Anticipating His work and its results He had said, “My peace I give unto you.” “That My joy might be in you.” “The words that Thou gavest Me I have given them.” “The glory which Thou gavest Me I have given them.” “That the love where with Thou hast loved Me may be in them and I in them.” His peace, His joy, His glory, ours, and the Father’s communications to Him and the Father’s love resting upon Him shared with us. He had said, “Not as the world gives give I unto you.” The world gives away what it bestows. It gives a part of its possessions, and usually a small part, and it preserves its own position of superiority to those to whom it gives. Christ gives by bringing us to share with Him all that it is possible for us to enjoy. As the husband brings his wife into his home to enjoy with himself all that he delights in, sharing his all with her and finding his delight in doing so, thus the Lord introduces His loved ones into the circle of sunshine and gladness in which He finds His own pleasures. There are His own Godhead glories which no creature can ever share, but all that it is possible for a creature to have with Him, He loves to impart to us, finding His own deep joy in having us with Him appreciating it all, as we find our deepest joy in being with Him, the Giver of it all.

But while it is true that His place before His Father and His God is ours, it is also true that His place before the world is ours; both go together. It is expressed in the epistle to the Hebrews by the position “Inside the veil” on the one hand, and “Outside the camp” on the other. If it be ours to enter in with Christ into the Holiest of all by His blood, it is ours also to go forth to Him outside the camp of this world, “outside the gate,” sharing shame and dishonour with Him our rejected Lord.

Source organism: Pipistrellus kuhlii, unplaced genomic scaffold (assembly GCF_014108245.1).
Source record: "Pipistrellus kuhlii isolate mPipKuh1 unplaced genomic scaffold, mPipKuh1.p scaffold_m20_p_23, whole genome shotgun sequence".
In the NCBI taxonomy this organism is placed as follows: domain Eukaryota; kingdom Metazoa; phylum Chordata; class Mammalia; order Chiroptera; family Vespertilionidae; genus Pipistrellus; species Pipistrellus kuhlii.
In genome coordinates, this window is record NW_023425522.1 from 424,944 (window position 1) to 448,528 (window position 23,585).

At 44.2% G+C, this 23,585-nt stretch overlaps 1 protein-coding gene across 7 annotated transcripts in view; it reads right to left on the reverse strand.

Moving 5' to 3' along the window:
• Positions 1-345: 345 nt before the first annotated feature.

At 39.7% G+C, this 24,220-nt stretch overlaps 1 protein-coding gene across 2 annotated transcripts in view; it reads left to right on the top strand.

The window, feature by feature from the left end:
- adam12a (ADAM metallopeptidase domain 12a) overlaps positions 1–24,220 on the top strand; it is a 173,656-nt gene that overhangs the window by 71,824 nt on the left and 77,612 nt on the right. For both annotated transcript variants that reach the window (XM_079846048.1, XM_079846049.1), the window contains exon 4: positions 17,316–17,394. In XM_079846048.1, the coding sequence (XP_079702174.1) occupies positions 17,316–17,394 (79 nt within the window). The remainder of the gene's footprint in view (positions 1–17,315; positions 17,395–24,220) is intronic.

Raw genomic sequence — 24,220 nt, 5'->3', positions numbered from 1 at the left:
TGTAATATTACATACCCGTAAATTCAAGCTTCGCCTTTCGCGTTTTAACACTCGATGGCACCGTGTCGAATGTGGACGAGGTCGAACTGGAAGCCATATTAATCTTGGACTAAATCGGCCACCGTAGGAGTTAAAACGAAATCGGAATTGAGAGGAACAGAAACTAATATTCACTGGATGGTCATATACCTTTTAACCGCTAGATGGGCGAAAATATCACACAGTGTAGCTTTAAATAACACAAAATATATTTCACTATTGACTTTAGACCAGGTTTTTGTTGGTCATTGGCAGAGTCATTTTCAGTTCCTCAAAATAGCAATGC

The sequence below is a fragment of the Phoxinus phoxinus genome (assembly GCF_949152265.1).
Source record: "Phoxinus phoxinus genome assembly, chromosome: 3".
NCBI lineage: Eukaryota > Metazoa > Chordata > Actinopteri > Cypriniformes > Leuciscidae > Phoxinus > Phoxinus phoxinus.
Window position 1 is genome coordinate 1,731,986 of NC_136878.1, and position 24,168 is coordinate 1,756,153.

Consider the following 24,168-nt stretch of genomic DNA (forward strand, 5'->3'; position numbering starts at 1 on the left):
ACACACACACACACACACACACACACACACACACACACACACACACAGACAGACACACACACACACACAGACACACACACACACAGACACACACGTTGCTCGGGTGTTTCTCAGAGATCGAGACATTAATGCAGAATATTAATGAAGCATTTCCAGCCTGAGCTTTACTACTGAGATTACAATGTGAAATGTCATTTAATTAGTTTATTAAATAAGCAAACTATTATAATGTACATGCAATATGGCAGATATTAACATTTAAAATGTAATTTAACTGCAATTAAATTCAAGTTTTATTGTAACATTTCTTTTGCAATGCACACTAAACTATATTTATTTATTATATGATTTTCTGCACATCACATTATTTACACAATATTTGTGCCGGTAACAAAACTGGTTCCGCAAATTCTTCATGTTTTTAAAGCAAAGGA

We may note that Ittai said, “Whether in death or life.” He puts death before life in his thoughts and utterances. He was prepared for the worst. He would die where David died. It was his love for David, coming from his previous acquaintance with David, which led to this pledging of his troth. And we are to be in death here with Him who is our Lord, as we look to be in life with Him eternally. “If we have died with Him we shall also live with Him.”

Our death with Him is figured in our baptism. We have been baptized unto His death. We have been thus identified with Him in His cutting off. His life has been “taken from the earth” and we have ours taken from it in figure too. This was done for us by another.

In the partaking of the Lord’s Supper we do for ourselves what was done for us by another in our baptism. We become identified again and again with the death of Christ in the world, as it is said, we “do show forth the Lord’s death till He come.” He is away, but we are here in the place of His rejection and we own His rights and unfurl His flag where He has been and is refused.

In our baptism and in partaking of the Lord’s Supper we say with the Christian poet, “Know ye not that our Lord Jesus died here.” We share with Him in the place of His death, in figure; and are called to be true to our identification with Him in all our association of life here.

And with us it is but “Till He come.” We know that the moment of His return draws nigh. Then the place of glory will be ours with Him as the place of shame has been ours now.

We are called to devotedness to Him who was devoted to us unto death. He was for us here and we are to be for Him here.

Ittai was honoured when David was restored to his rightful throne, and became one of his trusted field-marshals; a third of David’s army being put under his control. And “if we suffer we shall also reign with Him.”

David valued Ittai’s devotedness so plainly expressed. Can Christ our Lord appreciate ours?

I.Fleming

Edification 1927